Joe Marchese has been saying for years that advertising is broken. Now he's creating a new holding company, Attention Capital, to fix it.
- Joe Marchese is CEO of newly announced Attention Capital, a holding company that is buying media and technology companies betting a shift is underway in how people spend their time and attention.
- In its first deal, Attention Capital is acquiring, with James Murdoch's Lupa Systems, a controlling stake in Tribeca Film Festival parent Tribeca Enterprises.
- Attention Capital is part of a new breed of holding companies, but for media and tech companies. Marchese said he wants to build "a new IAC," but for companies that value people's attention.
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Joe Marchese has been railing about the problems of online
He's the CEO of a new holding company, Attention Capital, that's focused on buying media and tech companies designed to promote healthy ways of spending time and attention. It just announced its founding and its first deal, for Tribeca Enterprises, with James Murdoch's Lupa Systems.
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The entrepreneur and media executive has long argued that we're living in an attention economy that's led to low-quality ads and ad fraud, destabilizing media companies. In 2007, he founded an ad-tech company, TrueX, which let people watch interactive ads instead of standard ads in exchange for content.
Marchese sold TrueX to Fox for $200 million in 2014, and in 2015, he and investor Heather Hartnett started Human Ventures, a $50 million fund and startup studio focused on companies that often have a community and wellness bent, such as Girlboss and Tiny Organics.
Attention Capital is a sister company of Human Ventures and will focus on later-stage companies. That's not unique as a model, but Marchese believes its combination of expertise will give it a leg up in an ad- and platform-driven world. He brings the advertising background while cofounders Nick Bell, an ex-Snap executive, brings platform and content expertise; and Ashlyn Gentry, formerly SVP at Peter Thiel-founded big data company Palantir, has operations, data, and strategy experience.
"We hope to be a new IAC," he said.
Attention Capital aims to invest in up to five companies in year one
Attention Capital didn't disclose the amount of equity it's raising or its investors. It's aiming to invest in three to five companies in its first year, Marchese said.
The challenge of changing online advertising can seem daunting. Two giant advertising companies, Facebook and Google, account for more than half the digital ad pie, and they don't have a close rival. TV viewers continue to be bombarded by more ads and efforts to innovate the TV commercial have been incremental.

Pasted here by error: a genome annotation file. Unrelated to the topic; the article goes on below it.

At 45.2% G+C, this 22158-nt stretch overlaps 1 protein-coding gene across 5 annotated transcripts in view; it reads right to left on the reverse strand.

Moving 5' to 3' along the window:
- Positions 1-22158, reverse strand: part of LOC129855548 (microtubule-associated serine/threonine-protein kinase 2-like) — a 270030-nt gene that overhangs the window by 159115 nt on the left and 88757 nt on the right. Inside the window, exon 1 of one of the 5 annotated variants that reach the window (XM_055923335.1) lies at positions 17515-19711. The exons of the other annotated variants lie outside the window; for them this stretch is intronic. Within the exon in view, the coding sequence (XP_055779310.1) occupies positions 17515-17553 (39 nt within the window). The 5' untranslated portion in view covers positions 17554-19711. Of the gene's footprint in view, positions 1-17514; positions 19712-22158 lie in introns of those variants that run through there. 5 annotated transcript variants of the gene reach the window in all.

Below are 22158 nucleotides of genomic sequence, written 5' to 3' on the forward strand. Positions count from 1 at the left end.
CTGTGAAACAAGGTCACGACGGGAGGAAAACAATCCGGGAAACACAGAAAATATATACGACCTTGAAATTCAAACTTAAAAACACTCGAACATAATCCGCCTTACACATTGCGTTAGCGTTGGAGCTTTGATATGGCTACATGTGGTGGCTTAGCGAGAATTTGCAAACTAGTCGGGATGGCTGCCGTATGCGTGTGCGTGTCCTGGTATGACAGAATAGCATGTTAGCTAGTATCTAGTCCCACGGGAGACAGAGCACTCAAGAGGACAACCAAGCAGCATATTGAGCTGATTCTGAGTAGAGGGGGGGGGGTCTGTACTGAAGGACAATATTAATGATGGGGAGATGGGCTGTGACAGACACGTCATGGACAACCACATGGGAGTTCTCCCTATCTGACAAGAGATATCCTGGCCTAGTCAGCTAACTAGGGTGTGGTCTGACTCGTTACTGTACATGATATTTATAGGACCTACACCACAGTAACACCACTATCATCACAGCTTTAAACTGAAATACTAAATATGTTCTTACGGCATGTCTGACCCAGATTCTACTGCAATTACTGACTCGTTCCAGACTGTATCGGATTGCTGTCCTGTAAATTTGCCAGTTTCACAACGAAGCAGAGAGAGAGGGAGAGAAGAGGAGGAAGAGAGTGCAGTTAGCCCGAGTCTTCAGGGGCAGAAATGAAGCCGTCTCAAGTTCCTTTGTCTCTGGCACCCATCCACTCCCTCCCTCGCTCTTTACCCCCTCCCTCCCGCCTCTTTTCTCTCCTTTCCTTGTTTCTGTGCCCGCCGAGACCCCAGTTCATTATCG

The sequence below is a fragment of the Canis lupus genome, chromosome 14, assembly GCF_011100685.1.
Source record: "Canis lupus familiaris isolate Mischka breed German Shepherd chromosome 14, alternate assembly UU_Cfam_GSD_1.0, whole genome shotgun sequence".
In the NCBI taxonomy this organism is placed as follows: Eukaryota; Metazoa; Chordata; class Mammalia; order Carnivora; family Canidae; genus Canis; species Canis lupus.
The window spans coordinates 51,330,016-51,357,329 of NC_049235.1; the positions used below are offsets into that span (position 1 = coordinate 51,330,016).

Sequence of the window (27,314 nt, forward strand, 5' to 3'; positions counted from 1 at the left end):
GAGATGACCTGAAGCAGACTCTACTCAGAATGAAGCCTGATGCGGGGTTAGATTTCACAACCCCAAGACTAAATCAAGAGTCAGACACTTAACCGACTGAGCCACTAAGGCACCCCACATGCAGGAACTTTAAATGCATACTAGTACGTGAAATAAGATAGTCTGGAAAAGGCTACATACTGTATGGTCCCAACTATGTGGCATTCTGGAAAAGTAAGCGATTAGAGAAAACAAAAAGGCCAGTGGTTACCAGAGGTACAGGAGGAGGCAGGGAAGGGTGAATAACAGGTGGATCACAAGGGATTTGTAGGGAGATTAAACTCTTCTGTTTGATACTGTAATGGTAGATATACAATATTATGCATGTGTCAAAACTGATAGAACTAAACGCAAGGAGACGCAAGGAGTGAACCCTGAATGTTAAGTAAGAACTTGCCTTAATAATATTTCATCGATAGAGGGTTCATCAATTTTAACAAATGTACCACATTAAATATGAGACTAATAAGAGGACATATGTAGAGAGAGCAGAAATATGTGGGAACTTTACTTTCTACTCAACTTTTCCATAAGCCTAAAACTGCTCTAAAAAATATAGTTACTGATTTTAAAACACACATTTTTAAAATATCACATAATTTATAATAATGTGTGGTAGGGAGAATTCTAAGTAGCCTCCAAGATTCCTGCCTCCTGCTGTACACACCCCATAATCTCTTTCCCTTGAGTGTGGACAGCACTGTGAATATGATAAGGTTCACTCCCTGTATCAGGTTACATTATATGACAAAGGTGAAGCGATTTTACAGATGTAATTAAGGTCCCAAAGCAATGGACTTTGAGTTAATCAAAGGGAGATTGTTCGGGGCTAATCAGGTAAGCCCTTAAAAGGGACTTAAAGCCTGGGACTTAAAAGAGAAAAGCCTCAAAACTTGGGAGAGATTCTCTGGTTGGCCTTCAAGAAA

It's also true that marketing giants like Procter & Gamble and Mondelez are increasingly questioning the value of online advertising and seeking alternatives.
Marchese said he isn't expecting to topple that whole online ad system necessarily, but rather to take advantage of other companies that are built on other incentives. Think of meditation apps Headspace and Calm and Human Ventures-backed TheSkimm, which are about wellness, curation, and community.
"For the past 10 years, I've been trying to move the market as a whole to this new system of quality," Marchese said. "Instead of screaming at the market that there's a ton of fraud, we're just going to beat the market. That's the opportunity. We don't need everyone to change. We can have models that can work for these companies, and diversify outside advertising to events, subscriptions."
Marchese said Tribeca was attractive because it's an influential company built around high-quality content, films. The investors' plan is to grow the film festival into a year-round, multi-city operation.
Marchese wants to back companies that challenge the ad measurement status quo
As for the tech side, Attention Capital is interested in backing companies that pioneer new ways of measuring attention, much the way Moat, which Oracle bought for $850 million in 2017, helped advertisers verify that their ads were actually seen by humans as intended.
Attention Capital doesn't have obvious direct competition. It's not looking to replicate legacy media companies, which are consolidating to fight the digital duopoly; and venture-backed digital media companies, which are looking for merger partners as they struggle to live up to their investors' expectations.
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The bet is that if even just a handful of big advertisers change the way they evaluate media and shift some of their spending accordingly, Attention Capital can be poised to benefit.
"It's almost like thinking of, what's the new bundle for consumers going to be?" he said. "It's not a cable company, it's not Conde [Nast]. It is this leisure time - what do people spend time with, and what are brands saying this is valuable to spend a sliver more with?"